International Democracy: China

  • The Institute sponsors conferences, publications, and discussions on the prospect for democracy and the struggle of democracy advocates in China.

  • In Memoriam: Eugenia Kemble

    It is with great sorrow that we report the death of Eugenia Kemble, the founding executive director of the Albert Shanker Institute, after a long battle with fallopian tube cancer. “Genie” Kemble helped to conceive of and launch the institute in 1998, with the support of the late Sandy Feldman, then president of the American Federation of Teachers (AFT). Endowed by the AFT and named in honor of the AFT’s iconic former president, the Albert Shanker Institute was established as a nonprofit organization dedicated to funding research reports and fostering candid exchanges on policy options related to the issues of public education, labor, and democracy.

    A graduate of Mount Holyoke College and the University of Manila, Genie entered the teacher union movement as part of a cohort of young Socialist Party activists who were close to Bayard Rustin, the organizer of the 1963 March on Washington, and deeply involved in the civil rights struggle. She began her career in 1967 as a reporter for the newspaper of the United Federation of Teachers (UFT), the AFT’s New York City local, and became a top aide to then UFT president Albert Shanker. She was a first-hand witness to the turbulent era during which Shanker served as UFT president, including the UFT strike for More Effective Schools in 1967, the harrowing Ocean Hill Brownsville strike over teachers’ due process rights in 1968, the remarkable UFT election victory to represent paraprofessionals in 1969, and the masterful bailout of a faltering New York City government through the loan of teacher pension funds in the mid-1970s.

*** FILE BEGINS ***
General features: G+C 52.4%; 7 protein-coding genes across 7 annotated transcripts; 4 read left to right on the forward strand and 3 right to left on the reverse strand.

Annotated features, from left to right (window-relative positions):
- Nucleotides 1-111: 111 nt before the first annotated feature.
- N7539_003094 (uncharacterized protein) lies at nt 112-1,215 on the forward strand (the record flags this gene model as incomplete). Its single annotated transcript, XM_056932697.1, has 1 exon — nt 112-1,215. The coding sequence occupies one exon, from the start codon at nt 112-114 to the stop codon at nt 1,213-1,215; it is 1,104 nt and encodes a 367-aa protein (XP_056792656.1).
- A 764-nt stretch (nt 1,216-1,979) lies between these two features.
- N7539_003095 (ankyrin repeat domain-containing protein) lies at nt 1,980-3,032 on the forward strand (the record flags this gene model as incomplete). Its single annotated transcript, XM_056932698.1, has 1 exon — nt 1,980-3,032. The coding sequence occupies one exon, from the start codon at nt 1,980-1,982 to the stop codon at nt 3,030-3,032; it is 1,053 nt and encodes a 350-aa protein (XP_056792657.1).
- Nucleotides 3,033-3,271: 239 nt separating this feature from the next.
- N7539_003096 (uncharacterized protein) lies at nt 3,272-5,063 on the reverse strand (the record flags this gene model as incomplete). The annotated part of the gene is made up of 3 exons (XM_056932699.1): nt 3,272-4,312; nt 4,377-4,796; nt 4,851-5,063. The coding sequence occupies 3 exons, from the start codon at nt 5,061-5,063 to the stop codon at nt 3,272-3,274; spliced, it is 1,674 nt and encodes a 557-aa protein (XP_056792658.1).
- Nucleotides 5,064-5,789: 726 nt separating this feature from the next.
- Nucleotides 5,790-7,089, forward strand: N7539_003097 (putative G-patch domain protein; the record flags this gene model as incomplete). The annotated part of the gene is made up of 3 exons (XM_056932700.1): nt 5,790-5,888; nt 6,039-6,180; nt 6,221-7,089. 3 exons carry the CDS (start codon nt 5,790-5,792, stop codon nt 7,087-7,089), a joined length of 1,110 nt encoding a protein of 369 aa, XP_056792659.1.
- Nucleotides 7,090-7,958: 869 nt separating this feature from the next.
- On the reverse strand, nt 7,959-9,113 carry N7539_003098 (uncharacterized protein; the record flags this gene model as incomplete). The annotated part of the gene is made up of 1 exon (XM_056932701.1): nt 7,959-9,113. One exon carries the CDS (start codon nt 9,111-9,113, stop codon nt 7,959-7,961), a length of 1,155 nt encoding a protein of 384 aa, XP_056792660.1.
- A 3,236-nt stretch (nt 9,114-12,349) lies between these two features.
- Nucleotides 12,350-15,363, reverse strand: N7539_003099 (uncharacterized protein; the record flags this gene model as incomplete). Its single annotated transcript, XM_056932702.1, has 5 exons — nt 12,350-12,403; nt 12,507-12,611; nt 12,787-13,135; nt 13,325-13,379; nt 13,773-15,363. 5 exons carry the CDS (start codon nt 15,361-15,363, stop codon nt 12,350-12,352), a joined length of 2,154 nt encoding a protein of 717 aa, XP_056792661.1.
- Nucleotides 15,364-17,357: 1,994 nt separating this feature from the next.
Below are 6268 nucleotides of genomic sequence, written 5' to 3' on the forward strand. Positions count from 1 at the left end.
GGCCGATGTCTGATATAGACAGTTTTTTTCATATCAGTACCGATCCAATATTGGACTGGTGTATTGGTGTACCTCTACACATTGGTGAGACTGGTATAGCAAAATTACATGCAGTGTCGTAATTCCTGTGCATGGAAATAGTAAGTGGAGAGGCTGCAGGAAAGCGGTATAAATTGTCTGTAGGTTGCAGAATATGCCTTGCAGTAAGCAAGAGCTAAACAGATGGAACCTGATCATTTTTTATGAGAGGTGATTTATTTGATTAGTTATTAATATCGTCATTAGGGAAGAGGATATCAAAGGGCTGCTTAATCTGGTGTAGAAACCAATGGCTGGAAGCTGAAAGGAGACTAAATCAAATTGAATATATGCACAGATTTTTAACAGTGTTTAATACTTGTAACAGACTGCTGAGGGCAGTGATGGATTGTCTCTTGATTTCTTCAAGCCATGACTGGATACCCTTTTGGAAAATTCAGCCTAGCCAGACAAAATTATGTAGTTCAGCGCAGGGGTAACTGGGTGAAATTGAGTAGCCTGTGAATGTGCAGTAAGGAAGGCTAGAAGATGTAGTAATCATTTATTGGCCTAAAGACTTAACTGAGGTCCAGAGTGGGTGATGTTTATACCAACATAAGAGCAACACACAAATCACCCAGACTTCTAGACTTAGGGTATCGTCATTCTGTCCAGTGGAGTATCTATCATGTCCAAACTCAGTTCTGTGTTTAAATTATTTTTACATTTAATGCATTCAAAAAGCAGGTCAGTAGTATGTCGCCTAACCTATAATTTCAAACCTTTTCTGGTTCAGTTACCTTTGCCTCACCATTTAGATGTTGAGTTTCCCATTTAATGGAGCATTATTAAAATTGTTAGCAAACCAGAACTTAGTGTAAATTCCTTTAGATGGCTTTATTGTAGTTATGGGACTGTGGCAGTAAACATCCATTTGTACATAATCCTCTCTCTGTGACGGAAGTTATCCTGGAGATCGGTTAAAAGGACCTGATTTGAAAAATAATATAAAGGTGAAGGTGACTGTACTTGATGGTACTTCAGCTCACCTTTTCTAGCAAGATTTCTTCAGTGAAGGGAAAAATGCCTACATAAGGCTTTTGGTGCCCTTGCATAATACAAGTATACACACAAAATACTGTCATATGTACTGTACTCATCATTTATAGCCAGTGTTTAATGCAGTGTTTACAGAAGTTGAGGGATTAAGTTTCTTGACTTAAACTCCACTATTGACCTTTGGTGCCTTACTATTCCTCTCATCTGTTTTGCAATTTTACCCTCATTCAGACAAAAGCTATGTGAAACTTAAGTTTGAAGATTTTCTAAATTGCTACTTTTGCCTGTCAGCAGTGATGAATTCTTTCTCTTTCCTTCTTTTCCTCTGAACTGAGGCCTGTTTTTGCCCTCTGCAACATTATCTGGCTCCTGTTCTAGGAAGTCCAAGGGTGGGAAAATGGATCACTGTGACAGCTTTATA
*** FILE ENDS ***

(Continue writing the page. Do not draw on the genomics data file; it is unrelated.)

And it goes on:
• Teacher Strikes In China

    Teachers in China are joining other workers in protesting their compensation and working conditions, reports the China Labour Bulletin (CLB), a workers rights-monitoring and research group founded in Hong Kong in 1994 (CLB’s executive director, Han Dongfang, is a member of the Shanker Institute board of directors).

    Throughout the past three months there have been at least 30 strikes by Chinese teachers. In the map below, which is taken from the CLB article, the numbers are strike frequencies. Many of them occurred in smaller cities and higher-poverty inland areas. For example, last month, over 20,000 teachers went on strike in cities and districts surrounding Harbin, the capital of the northeastern province of Heilongjiang.

    The article notes that low (and/or unpaid) salaries are a recurrent theme in the protests, but there are a couple of other issues on the table that may sound familiar to those who follow U.S. education policy.

  • Tiananmen Anniversary Reflections

    Our guest author today is Andrew J. Nathan, Class of 1919 Professor of Political Science at Columbia University

    On the 25th anniversary of the June 4, 1989 crackdown on pro-democracy demonstrators in Beijing’s Tiananmen Square, it is worth reflecting on the effect that tragic event had on labor conditions in China.

    Tiananmen is generally thought of as a student movement, but there was also a great deal of worker participation. A group called the Beijing Workers Autonomous Federation took shape during the movement under the leadership of Han Dongfang, then a young railway worker. Today he leads an important worker rights organization, China Labour Bulletin, that works on Chinese labor rights issues from its office in Hong Kong.  Outside of Beijing, demonstrations occurred in more than 300 other cities, also with worker participation. Some of the harshest penalties after the crackdown were imposed on workers, rather than students.